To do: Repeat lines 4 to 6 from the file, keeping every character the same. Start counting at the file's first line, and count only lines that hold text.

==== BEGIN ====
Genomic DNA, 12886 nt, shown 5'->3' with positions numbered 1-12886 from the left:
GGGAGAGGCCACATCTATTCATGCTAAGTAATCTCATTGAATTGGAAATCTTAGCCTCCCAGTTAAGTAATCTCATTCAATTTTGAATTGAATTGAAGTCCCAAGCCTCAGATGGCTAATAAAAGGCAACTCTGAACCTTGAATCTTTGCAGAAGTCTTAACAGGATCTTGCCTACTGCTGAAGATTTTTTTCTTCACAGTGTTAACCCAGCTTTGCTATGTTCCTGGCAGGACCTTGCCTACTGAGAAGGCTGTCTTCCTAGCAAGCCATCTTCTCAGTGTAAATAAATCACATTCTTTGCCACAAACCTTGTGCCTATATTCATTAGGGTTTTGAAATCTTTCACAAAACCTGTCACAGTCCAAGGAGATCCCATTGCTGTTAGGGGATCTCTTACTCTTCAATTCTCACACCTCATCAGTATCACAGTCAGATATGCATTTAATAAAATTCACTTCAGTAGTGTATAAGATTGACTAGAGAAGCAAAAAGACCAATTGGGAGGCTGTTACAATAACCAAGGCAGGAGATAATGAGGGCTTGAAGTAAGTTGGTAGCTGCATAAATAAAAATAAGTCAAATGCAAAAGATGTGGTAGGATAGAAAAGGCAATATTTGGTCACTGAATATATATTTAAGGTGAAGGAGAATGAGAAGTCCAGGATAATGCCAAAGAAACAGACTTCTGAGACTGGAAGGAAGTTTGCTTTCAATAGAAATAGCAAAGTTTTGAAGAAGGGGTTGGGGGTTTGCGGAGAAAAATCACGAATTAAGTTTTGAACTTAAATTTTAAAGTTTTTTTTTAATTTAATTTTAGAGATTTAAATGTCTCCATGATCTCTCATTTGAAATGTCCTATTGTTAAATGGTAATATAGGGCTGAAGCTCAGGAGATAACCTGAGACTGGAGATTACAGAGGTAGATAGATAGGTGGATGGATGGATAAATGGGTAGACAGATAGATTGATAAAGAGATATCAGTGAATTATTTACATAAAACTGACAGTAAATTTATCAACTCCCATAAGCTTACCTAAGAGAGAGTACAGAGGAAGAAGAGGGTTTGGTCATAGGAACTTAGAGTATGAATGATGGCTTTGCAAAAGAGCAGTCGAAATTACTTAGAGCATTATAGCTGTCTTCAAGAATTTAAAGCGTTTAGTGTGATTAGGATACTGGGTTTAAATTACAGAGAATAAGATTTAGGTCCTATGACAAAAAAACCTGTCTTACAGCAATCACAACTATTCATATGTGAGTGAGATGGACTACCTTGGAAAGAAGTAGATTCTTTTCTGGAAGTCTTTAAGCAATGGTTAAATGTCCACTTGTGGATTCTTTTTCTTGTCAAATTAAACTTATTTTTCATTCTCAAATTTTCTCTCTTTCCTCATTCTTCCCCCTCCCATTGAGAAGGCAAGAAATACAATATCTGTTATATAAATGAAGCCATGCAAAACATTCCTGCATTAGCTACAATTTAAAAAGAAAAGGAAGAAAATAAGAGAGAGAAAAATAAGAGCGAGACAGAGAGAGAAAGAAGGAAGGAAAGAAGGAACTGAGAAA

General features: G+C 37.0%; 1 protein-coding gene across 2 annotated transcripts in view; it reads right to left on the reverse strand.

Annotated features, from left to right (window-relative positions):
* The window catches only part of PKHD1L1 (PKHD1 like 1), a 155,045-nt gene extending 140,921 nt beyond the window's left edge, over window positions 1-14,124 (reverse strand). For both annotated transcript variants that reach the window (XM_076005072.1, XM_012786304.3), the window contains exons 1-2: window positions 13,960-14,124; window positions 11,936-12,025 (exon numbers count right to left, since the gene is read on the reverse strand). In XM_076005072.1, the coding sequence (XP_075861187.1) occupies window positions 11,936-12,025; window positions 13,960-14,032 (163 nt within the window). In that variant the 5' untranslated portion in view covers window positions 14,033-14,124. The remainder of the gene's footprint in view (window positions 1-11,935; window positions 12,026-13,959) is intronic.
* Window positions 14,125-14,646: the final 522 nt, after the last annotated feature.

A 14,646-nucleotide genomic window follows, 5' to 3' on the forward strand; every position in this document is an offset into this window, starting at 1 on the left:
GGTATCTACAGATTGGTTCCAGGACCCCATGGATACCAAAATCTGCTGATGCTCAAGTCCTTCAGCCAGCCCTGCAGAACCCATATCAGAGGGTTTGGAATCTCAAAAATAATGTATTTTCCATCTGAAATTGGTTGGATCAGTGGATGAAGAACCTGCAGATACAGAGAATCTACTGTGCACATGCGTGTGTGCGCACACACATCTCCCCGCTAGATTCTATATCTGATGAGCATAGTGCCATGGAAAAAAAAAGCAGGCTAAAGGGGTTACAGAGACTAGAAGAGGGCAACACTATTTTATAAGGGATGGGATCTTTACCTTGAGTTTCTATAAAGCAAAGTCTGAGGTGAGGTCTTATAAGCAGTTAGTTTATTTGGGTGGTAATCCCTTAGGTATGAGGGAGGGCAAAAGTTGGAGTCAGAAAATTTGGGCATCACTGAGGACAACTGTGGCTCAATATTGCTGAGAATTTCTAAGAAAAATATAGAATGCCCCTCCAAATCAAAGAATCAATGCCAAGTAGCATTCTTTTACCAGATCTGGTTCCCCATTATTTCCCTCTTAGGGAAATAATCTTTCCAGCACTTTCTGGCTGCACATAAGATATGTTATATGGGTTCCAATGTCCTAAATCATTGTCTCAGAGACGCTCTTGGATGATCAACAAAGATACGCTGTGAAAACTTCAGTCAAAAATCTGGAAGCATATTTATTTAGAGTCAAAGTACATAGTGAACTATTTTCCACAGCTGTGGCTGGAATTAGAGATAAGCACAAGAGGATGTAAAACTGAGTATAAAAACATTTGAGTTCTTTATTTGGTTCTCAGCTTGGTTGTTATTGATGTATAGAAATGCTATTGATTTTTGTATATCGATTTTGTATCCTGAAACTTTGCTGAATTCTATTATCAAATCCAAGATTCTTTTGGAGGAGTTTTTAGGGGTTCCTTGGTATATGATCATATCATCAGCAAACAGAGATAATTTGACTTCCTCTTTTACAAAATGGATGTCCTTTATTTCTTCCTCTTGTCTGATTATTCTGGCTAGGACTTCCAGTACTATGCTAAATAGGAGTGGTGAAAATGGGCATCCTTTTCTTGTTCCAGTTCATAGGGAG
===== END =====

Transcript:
Annotated features, from left to right (window-relative positions):
* The window catches only part of PKHD1L1 (PKHD1 like 1), a 155,045-nt gene extending 140,921 nt beyond the window's left edge, over window positions 1-14,124 (reverse strand). For both annotated transcript variants that reach the window (XM_076005072.1, XM_012786304.3), the window contains exons 1-2: window positions 13,960-14,124; window positions 11,936-12,025 (exon numbers count right to left, since the gene is read on the reverse strand). In XM_076005072.1, the coding sequence (XP_075861187.1) occupies window positions 11,936-12,025; window positions 13,960-14,032 (163 nt within the window). In that variant the 5' untranslated portion in view covers window positions 14,033-14,124. The remainder of the gene's footprint in view (window positions 1-11,935; window positions 12,026-13,959) is intronic.
* Window positions 14,125-14,646: the final 522 nt, after the last annotated feature.